One of my Australian readers commented extensively about A Town Like Alice after my review of Trustee from the Toolroom. So I picked up my second Nevil Shute book and I loved it.
The story in Toolroom revolves around the responsibilities of a trustee named in a will. Situations like that seemed to interest Shute, since A Town Like Alice is framed by a trustee telling us the story of a life.
The narrator is a solicitor (English for lawyer) who is the trustee of a will. The beneficiary is the heroine of the story, Jean Paget, a 23-year-old woman who becomes a prisoner of war by the Japanese during WW II in Malaya. During her terrible ordeal she briefly meets Joe Harman, an Australian cowboy, who takes enormous risks to help her and her group of fellow prisoners. Eventually Joe gets killed by the Japanese, or so Jean thinks.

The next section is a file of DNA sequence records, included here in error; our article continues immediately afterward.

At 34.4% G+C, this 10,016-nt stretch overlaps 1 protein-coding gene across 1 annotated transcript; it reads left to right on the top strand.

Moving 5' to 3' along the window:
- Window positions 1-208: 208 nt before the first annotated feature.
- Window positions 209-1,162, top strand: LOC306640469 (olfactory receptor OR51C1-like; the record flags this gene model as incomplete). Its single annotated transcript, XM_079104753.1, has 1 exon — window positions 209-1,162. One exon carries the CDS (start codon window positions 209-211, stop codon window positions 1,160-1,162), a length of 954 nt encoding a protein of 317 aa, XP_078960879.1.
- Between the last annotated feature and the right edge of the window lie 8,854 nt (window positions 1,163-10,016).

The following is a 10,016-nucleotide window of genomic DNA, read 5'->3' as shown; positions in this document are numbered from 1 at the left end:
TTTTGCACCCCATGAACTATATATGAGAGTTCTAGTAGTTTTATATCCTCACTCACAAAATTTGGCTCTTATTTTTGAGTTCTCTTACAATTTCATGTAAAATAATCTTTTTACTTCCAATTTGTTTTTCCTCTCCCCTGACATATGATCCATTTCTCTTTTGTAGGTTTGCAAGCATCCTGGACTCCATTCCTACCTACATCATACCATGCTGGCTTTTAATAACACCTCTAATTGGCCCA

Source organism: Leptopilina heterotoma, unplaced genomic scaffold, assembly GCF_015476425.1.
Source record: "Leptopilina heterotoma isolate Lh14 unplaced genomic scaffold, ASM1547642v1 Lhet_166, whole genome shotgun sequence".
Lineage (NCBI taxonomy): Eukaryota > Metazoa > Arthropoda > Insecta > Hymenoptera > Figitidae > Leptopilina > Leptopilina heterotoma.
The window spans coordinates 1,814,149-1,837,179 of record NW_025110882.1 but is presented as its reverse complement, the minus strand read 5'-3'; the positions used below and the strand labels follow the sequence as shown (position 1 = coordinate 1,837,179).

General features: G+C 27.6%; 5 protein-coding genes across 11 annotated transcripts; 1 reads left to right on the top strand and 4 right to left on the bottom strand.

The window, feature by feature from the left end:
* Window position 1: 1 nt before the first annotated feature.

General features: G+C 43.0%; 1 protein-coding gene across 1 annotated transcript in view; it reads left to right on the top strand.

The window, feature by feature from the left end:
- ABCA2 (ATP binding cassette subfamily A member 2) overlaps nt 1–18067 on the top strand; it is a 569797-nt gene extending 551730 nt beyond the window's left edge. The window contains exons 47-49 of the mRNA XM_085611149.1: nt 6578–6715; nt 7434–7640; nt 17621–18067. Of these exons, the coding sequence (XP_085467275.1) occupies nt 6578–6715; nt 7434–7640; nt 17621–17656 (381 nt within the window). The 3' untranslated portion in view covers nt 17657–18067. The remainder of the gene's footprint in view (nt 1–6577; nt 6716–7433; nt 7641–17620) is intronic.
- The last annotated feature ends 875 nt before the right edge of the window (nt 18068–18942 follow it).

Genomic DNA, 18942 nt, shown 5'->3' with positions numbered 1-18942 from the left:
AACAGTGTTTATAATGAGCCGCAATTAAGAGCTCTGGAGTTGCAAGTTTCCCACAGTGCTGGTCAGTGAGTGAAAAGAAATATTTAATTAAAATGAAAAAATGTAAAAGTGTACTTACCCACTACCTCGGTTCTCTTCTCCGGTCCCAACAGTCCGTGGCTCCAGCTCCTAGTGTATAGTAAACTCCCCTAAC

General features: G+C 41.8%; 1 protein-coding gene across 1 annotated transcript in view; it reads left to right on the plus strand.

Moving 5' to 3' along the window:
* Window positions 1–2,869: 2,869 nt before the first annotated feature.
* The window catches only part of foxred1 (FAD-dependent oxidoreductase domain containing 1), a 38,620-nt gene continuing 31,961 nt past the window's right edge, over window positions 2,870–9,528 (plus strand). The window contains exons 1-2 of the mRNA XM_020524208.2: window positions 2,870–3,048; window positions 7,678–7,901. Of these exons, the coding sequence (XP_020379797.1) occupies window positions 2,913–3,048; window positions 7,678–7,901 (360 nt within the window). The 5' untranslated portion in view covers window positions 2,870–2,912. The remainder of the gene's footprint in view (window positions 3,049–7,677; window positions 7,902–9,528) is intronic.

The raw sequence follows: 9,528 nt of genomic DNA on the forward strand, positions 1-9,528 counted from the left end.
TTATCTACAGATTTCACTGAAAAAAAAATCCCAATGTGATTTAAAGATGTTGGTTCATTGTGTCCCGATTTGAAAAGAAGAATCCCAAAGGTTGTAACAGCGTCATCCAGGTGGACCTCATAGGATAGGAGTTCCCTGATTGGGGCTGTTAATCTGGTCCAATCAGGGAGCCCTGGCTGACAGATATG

After the war, the two meet up against all odds and end up building a life in the Australian outback, where Joe comes from.
“Alice” stands for Alice Springs, a city in the very center of the vast Australian continent. Alice, or even “the Alice,” as it is called by the Australians, was a comfortable place to live in the middle of the 20th century (1950). Shute published Alice in 1950, ten years before Toolroom in 1960, just before he died at the age of 60 in Melbourne, Australia.
A Town Like Alice is a finely crafted novel that really just tells a story. Other than the evils of war, there are no villains in this story. It just tells about life, during the war, and how it affected innocent women and children. Then it illustrates life in the Australian outback in vivid detail. I leaned much about Australia reading this book. Now I want to go and check out the places where no tourists go.
I want to see Alice Springs.
Rating: *** (out of 4)